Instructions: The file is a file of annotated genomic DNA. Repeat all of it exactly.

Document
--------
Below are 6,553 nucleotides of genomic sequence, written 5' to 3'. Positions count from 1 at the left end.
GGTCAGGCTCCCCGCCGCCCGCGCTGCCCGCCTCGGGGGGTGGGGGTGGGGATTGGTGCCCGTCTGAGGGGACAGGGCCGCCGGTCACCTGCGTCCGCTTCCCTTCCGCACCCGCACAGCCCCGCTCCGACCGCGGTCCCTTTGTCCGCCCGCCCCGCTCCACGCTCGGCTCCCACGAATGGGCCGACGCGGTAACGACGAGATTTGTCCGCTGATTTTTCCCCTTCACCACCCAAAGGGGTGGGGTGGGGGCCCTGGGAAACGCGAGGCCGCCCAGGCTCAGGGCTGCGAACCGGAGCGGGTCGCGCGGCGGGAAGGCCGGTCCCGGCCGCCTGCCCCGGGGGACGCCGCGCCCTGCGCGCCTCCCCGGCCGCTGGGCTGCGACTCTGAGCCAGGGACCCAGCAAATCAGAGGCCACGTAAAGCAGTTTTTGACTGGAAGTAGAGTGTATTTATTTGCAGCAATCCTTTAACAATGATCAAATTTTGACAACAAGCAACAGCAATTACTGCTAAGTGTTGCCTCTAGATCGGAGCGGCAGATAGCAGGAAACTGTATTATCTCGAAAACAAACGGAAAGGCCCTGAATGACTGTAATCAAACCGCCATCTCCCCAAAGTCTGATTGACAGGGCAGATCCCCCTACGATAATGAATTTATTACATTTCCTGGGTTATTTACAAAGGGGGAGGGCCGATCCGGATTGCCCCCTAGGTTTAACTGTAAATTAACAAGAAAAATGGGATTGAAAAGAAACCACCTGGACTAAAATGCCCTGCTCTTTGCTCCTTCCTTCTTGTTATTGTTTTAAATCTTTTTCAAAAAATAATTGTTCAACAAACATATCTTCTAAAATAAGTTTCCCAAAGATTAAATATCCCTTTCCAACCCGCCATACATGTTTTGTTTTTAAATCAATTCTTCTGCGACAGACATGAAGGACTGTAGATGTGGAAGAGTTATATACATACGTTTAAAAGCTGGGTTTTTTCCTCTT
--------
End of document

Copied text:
Below are 6,553 nucleotides of genomic sequence, written 5' to 3'. Positions count from 1 at the left end.
GGTCAGGCTCCCCGCCGCCCGCGCTGCCCGCCTCGGGGGGTGGGGGTGGGGATTGGTGCCCGTCTGAGGGGACAGGGCCGCCGGTCACCTGCGTCCGCTTCCCTTCCGCACCCGCACAGCCCCGCTCCGACCGCGGTCCCTTTGTCCGCCCGCCCCGCTCCACGCTCGGCTCCCACGAATGGGCCGACGCGGTAACGACGAGATTTGTCCGCTGATTTTTCCCCTTCACCACCCAAAGGGGTGGGGTGGGGGCCCTGGGAAACGCGAGGCCGCCCAGGCTCAGGGCTGCGAACCGGAGCGGGTCGCGCGGCGGGAAGGCCGGTCCCGGCCGCCTGCCCCGGGGGACGCCGCGCCCTGCGCGCCTCCCCGGCCGCTGGGCTGCGACTCTGAGCCAGGGACCCAGCAAATCAGAGGCCACGTAAAGCAGTTTTTGACTGGAAGTAGAGTGTATTTATTTGCAGCAATCCTTTAACAATGATCAAATTTTGACAACAAGCAACAGCAATTACTGCTAAGTGTTGCCTCTAGATCGGAGCGGCAGATAGCAGGAAACTGTATTATCTCGAAAACAAACGGAAAGGCCCTGAATGACTGTAATCAAACCGCCATCTCCCCAAAGTCTGATTGACAGGGCAGATCCCCCTACGATAATGAATTTATTACATTTCCTGGGTTATTTACAAAGGGGGAGGGCCGATCCGGATTGCCCCCTAGGTTTAACTGTAAATTAACAAGAAAAATGGGATTGAAAAGAAACCACCTGGACTAAAATGCCCTGCTCTTTGCTCCTTCCTTCTTGTTATTGTTTTAAATCTTTTTCAAAAAATAATTGTTCAACAAACATATCTTCTAAAATAAGTTTCCCAAAGATTAAATATCCCTTTCCAACCCGCCATACATGTTTTGTTTTTAAATCAATTCTTCTGCGACAGACATGAAGGACTGTAGATGTGGAAGAGTTATATACATACGTTTAAAAGCTGGGTTTTTTCCTCTT